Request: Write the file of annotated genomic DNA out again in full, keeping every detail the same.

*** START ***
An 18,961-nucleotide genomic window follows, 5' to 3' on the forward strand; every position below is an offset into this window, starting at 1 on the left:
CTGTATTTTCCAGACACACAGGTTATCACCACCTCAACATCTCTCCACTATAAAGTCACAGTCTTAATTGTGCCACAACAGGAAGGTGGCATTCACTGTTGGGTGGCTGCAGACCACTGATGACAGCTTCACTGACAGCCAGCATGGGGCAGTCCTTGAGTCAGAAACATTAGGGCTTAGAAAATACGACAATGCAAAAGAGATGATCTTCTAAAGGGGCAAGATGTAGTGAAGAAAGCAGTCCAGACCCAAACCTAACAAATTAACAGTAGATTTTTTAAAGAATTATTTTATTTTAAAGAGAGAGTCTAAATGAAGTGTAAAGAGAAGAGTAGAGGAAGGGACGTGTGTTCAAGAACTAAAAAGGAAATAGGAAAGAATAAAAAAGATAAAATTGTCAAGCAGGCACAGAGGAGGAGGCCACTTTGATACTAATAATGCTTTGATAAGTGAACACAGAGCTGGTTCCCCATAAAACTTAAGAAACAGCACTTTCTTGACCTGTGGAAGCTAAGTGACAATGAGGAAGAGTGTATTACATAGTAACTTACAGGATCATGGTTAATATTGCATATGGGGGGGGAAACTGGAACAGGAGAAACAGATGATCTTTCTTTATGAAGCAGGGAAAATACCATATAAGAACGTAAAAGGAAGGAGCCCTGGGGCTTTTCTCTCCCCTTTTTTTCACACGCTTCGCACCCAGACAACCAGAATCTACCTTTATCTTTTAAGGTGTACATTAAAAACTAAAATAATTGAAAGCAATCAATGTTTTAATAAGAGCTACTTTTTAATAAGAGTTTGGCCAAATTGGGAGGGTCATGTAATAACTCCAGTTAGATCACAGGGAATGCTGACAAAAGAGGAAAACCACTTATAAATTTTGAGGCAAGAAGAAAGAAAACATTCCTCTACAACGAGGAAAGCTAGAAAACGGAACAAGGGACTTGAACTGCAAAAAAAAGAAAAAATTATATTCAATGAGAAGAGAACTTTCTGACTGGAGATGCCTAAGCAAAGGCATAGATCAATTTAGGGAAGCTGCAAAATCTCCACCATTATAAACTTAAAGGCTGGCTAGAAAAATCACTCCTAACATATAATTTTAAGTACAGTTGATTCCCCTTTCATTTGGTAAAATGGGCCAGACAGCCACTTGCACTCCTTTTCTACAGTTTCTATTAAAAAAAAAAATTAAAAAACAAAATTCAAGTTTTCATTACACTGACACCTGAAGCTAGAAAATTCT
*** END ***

An 18,961-nucleotide genomic window follows, 5' to 3' on the forward strand; every position below is an offset into this window, starting at 1 on the left:
CTGTATTTTCCAGACACACAGGTTATCACCACCTCAACATCTCTCCACTATAAAGTCACAGTCTTAATTGTGCCACAACAGGAAGGTGGCATTCACTGTTGGGTGGCTGCAGACCACTGATGACAGCTTCACTGACAGCCAGCATGGGGCAGTCCTTGAGTCAGAAACATTAGGGCTTAGAAAATACGACAATGCAAAAGAGATGATCTTCTAAAGGGGCAAGATGTAGTGAAGAAAGCAGTCCAGACCCAAACCTAACAAATTAACAGTAGATTTTTTAAAGAATTATTTTATTTTAAAGAGAGAGTCTAAATGAAGTGTAAAGAGAAGAGTAGAGGAAGGGACGTGTGTTCAAGAACTAAAAAGGAAATAGGAAAGAATAAAAAAGATAAAATTGTCAAGCAGGCACAGAGGAGGAGGCCACTTTGATACTAATAATGCTTTGATAAGTGAACACAGAGCTGGTTCCCCATAAAACTTAAGAAACAGCACTTTCTTGACCTGTGGAAGCTAAGTGACAATGAGGAAGAGTGTATTACATAGTAACTTACAGGATCATGGTTAATATTGCATATGGGGGGGGAAACTGGAACAGGAGAAACAGATGATCTTTCTTTATGAAGCAGGGAAAATACCATATAAGAACGTAAAAGGAAGGAGCCCTGGGGCTTTTCTCTCCCCTTTTTTTCACACGCTTCGCACCCAGACAACCAGAATCTACCTTTATCTTTTAAGGTGTACATTAAAAACTAAAATAATTGAAAGCAATCAATGTTTTAATAAGAGCTACTTTTTAATAAGAGTTTGGCCAAATTGGGAGGGTCATGTAATAACTCCAGTTAGATCACAGGGAATGCTGACAAAAGAGGAAAACCACTTATAAATTTTGAGGCAAGAAGAAAGAAAACATTCCTCTACAACGAGGAAAGCTAGAAAACGGAACAAGGGACTTGAACTGCAAAAAAAAGAAAAAATTATATTCAATGAGAAGAGAACTTTCTGACTGGAGATGCCTAAGCAAAGGCATAGATCAATTTAGGGAAGCTGCAAAATCTCCACCATTATAAACTTAAAGGCTGGCTAGAAAAATCACTCCTAACATATAATTTTAAGTACAGTTGATTCCCCTTTCATTTGGTAAAATGGGCCAGACAGCCACTTGCACTCCTTTTCTACAGTTTCTATTAAAAAAAAAAATTAAAAAACAAAATTCAAGTTTTCATTACACTGACACCTGAAGCTAGAAAATTCT